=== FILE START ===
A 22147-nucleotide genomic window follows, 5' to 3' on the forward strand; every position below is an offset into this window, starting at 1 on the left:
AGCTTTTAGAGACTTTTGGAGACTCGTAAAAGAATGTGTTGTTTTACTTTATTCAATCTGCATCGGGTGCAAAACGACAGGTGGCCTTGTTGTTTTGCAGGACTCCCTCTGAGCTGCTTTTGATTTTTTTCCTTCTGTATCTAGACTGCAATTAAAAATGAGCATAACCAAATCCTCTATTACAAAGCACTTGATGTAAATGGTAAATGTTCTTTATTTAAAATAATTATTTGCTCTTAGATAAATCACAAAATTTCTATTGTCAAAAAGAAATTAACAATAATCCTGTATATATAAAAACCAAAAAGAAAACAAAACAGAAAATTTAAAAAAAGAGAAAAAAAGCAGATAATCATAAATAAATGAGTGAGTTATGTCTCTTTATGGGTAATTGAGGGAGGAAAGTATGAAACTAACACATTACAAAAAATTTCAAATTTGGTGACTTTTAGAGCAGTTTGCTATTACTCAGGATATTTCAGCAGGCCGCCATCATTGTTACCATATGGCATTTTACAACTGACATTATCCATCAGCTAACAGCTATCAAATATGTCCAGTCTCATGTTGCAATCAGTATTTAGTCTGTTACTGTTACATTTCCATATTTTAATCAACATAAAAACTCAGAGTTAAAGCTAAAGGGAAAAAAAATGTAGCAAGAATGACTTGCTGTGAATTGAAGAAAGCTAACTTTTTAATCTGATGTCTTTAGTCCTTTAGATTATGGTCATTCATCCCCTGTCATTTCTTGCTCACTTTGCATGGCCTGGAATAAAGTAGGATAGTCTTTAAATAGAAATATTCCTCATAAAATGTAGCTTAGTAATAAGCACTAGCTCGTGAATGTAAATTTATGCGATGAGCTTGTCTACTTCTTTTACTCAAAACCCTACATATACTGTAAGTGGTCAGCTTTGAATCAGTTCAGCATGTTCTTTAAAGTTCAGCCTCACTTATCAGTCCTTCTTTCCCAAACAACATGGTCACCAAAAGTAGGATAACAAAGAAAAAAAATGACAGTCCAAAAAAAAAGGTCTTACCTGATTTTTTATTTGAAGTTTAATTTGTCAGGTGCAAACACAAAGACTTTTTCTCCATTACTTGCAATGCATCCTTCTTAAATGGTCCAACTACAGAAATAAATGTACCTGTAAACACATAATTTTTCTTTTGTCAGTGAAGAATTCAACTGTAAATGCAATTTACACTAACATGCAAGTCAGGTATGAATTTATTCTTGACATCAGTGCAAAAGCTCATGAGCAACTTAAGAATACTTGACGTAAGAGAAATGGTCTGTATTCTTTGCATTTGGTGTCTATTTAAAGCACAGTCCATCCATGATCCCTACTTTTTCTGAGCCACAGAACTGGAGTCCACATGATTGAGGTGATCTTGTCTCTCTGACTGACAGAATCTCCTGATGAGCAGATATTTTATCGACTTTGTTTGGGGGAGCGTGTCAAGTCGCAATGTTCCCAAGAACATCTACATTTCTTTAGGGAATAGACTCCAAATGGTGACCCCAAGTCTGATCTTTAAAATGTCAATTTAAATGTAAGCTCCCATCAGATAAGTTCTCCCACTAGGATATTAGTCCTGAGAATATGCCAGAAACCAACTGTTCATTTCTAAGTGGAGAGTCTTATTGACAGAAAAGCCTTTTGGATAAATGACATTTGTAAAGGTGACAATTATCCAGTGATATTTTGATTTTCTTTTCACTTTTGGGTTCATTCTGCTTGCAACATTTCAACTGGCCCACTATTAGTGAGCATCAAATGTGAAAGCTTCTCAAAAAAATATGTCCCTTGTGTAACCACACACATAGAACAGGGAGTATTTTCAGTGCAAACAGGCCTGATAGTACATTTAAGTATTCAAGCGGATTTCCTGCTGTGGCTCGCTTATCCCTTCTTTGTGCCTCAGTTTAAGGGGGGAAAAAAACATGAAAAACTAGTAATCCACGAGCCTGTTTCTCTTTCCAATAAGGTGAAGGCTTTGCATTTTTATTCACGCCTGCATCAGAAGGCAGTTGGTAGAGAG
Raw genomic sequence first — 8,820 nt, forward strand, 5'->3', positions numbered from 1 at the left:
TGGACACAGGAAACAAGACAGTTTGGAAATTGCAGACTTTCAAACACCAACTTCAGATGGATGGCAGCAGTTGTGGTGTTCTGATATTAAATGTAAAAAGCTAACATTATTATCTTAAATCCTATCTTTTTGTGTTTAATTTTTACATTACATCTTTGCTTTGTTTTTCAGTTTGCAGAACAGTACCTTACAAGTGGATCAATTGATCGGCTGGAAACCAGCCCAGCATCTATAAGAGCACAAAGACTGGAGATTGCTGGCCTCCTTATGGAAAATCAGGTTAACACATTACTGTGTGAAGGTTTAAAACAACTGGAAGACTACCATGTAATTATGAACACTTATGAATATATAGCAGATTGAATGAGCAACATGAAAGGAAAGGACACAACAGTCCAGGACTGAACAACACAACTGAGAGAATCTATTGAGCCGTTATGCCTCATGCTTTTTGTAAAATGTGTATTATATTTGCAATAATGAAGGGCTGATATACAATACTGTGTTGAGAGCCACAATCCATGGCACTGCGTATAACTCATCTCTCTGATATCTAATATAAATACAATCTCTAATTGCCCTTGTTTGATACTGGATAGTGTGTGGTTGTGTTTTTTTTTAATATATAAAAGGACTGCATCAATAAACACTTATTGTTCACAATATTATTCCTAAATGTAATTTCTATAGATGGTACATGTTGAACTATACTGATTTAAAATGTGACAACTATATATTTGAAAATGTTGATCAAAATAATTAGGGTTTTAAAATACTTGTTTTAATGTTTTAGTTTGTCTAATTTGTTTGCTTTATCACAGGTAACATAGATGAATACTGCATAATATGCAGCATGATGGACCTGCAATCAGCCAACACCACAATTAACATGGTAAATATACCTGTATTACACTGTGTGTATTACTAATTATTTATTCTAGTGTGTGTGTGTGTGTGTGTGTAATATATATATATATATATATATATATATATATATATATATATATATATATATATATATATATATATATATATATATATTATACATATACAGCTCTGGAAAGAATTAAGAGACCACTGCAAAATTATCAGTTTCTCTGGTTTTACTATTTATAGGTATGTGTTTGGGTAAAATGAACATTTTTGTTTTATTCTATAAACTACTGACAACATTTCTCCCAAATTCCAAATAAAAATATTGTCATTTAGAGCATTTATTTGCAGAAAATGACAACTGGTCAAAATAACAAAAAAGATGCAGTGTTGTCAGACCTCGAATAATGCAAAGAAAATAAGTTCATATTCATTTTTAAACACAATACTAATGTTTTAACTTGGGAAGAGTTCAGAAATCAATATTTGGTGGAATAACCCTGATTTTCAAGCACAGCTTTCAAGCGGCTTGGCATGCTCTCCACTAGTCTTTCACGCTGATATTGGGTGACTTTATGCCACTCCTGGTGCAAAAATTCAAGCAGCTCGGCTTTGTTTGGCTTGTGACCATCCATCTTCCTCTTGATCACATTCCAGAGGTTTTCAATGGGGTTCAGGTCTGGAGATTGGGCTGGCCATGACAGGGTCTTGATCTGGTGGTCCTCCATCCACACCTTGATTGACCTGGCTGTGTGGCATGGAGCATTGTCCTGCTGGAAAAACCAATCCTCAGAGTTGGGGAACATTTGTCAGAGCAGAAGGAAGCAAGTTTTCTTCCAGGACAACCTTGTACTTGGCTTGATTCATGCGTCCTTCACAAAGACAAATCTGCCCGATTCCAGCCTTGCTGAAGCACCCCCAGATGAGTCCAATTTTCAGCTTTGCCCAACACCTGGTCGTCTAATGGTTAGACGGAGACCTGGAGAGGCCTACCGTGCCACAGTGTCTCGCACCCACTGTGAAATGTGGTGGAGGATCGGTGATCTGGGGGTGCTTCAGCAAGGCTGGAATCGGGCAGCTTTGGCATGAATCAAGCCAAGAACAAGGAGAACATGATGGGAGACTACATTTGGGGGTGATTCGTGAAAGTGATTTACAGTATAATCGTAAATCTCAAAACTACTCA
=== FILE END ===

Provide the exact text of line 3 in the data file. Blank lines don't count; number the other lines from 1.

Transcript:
Raw genomic sequence first — 8,820 nt, forward strand, 5'->3', positions numbered from 1 at the left: